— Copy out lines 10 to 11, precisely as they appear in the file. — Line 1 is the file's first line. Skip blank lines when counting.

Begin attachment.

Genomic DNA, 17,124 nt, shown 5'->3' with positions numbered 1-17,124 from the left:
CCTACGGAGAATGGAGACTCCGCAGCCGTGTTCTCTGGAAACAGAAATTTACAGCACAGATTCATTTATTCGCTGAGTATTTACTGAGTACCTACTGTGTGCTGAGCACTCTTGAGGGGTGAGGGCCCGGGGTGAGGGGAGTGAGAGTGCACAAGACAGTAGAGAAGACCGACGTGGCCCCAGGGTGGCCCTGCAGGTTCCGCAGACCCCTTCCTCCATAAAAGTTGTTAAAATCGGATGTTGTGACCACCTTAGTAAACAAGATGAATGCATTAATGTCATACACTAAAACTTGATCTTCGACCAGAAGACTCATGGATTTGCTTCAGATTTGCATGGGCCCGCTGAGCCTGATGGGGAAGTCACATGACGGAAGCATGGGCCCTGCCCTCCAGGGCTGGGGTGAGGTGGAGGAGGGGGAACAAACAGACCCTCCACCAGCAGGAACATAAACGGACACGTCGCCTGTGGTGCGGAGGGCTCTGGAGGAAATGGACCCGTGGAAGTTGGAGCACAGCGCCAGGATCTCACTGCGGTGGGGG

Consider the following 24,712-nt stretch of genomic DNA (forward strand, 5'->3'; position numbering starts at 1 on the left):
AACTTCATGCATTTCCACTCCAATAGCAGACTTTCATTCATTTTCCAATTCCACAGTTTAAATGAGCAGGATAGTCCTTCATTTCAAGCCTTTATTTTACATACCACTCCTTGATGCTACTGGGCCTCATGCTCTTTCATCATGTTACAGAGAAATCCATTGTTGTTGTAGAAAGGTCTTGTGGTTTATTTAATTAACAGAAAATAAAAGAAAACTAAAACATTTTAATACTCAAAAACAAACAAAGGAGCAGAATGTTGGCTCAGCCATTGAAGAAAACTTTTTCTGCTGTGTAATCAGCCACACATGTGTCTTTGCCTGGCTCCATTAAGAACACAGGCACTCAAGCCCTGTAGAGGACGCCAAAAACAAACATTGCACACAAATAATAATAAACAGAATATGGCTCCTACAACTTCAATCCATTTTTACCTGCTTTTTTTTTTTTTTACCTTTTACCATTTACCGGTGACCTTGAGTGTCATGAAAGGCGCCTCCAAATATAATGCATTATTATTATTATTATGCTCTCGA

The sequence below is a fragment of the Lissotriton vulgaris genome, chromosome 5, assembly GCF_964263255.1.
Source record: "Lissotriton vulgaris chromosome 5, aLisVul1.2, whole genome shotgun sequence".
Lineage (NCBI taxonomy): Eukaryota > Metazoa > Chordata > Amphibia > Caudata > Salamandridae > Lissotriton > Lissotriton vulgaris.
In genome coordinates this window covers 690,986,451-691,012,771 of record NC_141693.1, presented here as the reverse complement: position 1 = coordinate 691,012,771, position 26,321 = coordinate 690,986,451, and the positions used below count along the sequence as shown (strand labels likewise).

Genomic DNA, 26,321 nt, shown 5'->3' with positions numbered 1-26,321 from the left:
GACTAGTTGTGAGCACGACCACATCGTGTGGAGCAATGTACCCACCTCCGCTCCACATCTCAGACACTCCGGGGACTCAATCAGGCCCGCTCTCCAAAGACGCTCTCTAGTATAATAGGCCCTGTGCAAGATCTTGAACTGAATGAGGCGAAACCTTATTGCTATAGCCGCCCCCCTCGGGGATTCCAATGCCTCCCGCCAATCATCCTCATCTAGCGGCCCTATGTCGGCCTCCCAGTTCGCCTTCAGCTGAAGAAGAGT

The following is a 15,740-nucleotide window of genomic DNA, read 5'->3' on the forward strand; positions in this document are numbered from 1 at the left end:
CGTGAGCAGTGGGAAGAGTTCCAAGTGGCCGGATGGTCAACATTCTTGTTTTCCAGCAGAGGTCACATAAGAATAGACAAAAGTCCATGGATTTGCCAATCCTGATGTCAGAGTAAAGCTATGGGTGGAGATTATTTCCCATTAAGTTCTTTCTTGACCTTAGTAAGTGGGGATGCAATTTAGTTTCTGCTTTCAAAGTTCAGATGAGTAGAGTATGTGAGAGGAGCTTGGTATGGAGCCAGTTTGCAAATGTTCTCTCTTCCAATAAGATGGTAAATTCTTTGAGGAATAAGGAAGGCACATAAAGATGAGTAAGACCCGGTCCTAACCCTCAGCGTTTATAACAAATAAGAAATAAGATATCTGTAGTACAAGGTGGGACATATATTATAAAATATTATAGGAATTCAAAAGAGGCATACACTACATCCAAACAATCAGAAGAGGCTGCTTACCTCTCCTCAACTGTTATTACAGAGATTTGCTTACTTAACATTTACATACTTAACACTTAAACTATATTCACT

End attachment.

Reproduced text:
GACTAGTTGTGAGCACGACCACATCGTGTGGAGCAATGTACCCACCTCCGCTCCACATCTCAGACACTCCGGGGACTCAATCAGGCCCGCTCTCCAAAGACGCTCTCTAGTATAATAGGCCCTGTGCAAGATCTTGAACTGAATGAGGCGAAACCTTATTGCTATAGCCGCCCCCCTCGGGGATTCCAATGCCTCCCGCCAATCATCCTCATCTAGCGGCCCTATGTCGGCCTCCCAGTTCGCCTTCAGCTGAAGAAGAGT

The following is a 15,740-nucleotide window of genomic DNA, read 5'->3' on the forward strand; positions in this document are numbered from 1 at the left end: